The recent auctioning of the unique Pink Star diamond for a cool $71.2 million underscored a hard-to-miss point with investors around the globe: Why dabble in real estate when there are fancy colored diamonds to buy, and with less market volatility?
Not all colored diamonds, of course, are in the class of the Sotheby’s-auctioned gem. (The winning bid came from Chow Tai Fook, the Hong Kong jewelry firm.) But they’re still an investment to be counted on, especially given their returns versus other assets.
“The Pink Star sale had the investment community abuzz. It was the exciting pinnacle of what’s been an upward market trajectory for colored diamonds generally, but especially for the rare and much sought-after pink stones,” said Michael King, Director of Trading for Paragon International Wealth Management. Toronto-based Paragon International Wealth Management is a leader in acquiring and managing hard investment assets, with a specialty in fancy colored diamonds.
Colored diamonds are rare, produced by only a few mines. The Argyle diamond mine in Australia, for example, is the world’s largest diamond producer and known for its pink diamonds. The Pink Star, however, was mined by DeBeers in 1999 in South Africa. These diamonds’ colors are a result of a chemical element like boron or nitrogen being trapped during its formation.
Their scarcity is behind the value of fancy colored diamonds. It’s been growing since the 1970s, but really booming since 2009. Colored diamonds generally have grown 142 percent over the last decade, but the pinks have really soared: The Fancy Color Research Foundation puts their growth rate at 315 percent, while blues have experienced a more sedate surge of 154 percent.
While that’s less, perhaps, than the gains you’ll see in other luxury items like vintage cars (up 460 percent) and classic wines (up 240 percent), you also don’t see such items also commanding the same level of absolute dollars.
Paragon International Wealth Management’s King points out that colored diamonds are an investment, and being bought more by investors than by jewelers. In fact, he says, “You may see some of these diamonds being used in rings, but that’s typically because it’s an easier way to store them than keeping them loose in a bag.”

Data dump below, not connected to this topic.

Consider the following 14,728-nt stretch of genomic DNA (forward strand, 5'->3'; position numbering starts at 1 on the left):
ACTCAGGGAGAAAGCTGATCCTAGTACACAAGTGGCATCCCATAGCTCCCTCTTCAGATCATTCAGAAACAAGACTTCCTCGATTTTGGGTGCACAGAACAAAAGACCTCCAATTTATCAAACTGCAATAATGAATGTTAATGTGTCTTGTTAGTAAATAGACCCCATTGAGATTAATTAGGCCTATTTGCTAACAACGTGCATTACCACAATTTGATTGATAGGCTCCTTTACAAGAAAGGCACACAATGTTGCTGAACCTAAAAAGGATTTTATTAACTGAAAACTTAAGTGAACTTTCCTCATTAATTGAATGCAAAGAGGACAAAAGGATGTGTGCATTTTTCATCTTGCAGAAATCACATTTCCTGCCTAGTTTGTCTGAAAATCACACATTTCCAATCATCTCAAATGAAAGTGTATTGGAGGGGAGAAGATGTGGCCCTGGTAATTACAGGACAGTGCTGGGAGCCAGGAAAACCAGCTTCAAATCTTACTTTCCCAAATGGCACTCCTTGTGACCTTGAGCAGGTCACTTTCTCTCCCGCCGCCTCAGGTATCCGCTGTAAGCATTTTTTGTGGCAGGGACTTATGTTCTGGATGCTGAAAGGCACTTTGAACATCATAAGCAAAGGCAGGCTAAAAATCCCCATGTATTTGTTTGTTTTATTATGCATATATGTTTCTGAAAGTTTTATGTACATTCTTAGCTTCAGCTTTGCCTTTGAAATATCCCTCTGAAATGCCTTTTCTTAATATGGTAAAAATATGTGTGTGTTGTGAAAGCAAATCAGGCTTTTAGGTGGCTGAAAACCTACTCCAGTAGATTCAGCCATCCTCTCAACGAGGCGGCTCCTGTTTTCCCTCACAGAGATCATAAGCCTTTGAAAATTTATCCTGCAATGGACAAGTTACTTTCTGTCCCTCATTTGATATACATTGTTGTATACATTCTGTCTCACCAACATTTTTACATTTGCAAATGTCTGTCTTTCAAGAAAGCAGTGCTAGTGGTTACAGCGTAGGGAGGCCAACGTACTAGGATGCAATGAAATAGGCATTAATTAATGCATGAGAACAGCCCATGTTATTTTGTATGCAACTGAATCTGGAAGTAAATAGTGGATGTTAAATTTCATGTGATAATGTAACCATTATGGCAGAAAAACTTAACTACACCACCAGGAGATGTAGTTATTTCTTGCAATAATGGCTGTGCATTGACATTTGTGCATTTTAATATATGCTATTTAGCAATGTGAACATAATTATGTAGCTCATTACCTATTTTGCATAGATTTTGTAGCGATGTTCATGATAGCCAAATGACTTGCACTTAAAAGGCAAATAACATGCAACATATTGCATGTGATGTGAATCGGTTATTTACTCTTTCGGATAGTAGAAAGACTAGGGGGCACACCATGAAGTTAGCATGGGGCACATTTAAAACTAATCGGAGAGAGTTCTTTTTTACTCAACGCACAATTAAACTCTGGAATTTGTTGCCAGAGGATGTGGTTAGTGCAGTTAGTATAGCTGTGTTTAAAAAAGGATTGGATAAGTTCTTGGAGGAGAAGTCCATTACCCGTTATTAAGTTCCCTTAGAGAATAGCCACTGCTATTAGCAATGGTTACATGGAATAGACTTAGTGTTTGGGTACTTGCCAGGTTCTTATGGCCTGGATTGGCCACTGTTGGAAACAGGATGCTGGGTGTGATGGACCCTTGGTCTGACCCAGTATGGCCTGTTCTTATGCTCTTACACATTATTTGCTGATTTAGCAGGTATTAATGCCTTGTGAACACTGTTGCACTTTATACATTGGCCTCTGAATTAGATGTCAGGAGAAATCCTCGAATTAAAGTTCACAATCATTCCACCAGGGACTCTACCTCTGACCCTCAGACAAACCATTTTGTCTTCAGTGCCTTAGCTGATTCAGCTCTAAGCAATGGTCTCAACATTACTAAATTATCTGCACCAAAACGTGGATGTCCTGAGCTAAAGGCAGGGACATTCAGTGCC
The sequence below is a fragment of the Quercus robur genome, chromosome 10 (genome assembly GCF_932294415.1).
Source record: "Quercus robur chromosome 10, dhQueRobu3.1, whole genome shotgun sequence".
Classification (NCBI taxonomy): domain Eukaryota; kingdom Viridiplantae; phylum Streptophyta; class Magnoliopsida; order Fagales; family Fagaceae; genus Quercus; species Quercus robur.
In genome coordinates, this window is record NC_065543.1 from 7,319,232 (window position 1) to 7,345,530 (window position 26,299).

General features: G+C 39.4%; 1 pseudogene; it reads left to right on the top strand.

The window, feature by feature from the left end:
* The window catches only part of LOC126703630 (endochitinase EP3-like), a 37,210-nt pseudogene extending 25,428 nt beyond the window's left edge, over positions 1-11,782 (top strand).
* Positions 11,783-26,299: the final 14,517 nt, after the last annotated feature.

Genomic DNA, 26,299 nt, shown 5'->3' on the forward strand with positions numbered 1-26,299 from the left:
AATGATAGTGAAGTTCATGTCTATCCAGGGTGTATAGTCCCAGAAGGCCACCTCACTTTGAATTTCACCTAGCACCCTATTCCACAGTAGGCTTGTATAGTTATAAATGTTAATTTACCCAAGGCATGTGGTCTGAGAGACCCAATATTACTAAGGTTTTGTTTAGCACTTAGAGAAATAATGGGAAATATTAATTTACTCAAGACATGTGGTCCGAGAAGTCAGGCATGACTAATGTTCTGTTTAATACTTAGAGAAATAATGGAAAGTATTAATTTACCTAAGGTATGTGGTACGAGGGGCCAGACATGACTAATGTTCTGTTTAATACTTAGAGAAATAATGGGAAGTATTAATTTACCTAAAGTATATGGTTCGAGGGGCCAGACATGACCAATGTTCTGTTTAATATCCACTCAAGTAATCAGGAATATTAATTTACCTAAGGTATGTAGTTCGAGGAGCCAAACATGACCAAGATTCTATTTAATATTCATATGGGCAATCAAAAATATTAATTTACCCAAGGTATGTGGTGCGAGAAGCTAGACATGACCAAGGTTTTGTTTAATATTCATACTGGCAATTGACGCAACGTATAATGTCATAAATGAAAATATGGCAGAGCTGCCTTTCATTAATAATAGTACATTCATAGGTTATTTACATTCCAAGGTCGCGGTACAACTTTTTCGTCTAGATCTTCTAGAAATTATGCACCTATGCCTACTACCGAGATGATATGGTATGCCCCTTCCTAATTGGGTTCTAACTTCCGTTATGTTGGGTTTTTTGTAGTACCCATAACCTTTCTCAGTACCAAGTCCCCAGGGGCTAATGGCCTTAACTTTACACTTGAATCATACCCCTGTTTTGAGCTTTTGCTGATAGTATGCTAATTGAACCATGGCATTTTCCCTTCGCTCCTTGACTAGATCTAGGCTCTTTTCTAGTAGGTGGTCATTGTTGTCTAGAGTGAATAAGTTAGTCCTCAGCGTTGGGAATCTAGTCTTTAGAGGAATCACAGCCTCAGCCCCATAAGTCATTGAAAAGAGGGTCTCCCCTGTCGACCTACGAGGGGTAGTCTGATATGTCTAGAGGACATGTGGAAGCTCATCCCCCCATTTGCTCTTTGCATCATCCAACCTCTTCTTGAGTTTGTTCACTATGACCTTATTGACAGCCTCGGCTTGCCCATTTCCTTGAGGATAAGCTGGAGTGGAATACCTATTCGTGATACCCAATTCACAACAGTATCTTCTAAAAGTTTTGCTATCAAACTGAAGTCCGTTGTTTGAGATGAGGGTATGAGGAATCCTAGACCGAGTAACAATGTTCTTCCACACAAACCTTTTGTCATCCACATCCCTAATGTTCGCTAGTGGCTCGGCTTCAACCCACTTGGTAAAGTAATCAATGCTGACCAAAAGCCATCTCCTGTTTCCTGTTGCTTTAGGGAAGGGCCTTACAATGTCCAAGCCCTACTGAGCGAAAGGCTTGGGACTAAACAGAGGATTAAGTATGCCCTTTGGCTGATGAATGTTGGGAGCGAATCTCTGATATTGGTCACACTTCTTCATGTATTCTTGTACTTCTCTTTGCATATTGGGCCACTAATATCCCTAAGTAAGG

He cautions that getting in on the market boom is not for the uninitiated. Auctions like Sotheby’s for the Pink Star and the 2016 sale of the Oppenheimer Blue by Christie’s for $35.5 million account for only 12 percent to 15 percent of colored diamond sales.
Otherwise, sales are conducted through private deals or tenders – which aren’t necessarily conducted like auctions. The annual Argyle Pink Diamond Tender, for example, allows only a single bid on each diamond. Bidders don’t know what others are bidding. The highest bidder wins.
“That lack of opacity in diamond sales makes it difficult for investors to have a solid grasp of what the market price should be,” King adds. “Those interested in entering the market should enlist a qualified expert, like an authorized dealer, to guide their negotiations.”
Over the long term, those with the financial wherewithal can do far worse than getting up to speed on colored diamonds and testing this investment market out. “Diamonds are an investment that are pretty impervious to typical market fluctuations,” says King. “They’re not just something beautiful to admire when times are good. They’ll shield your money when the going’s tough.”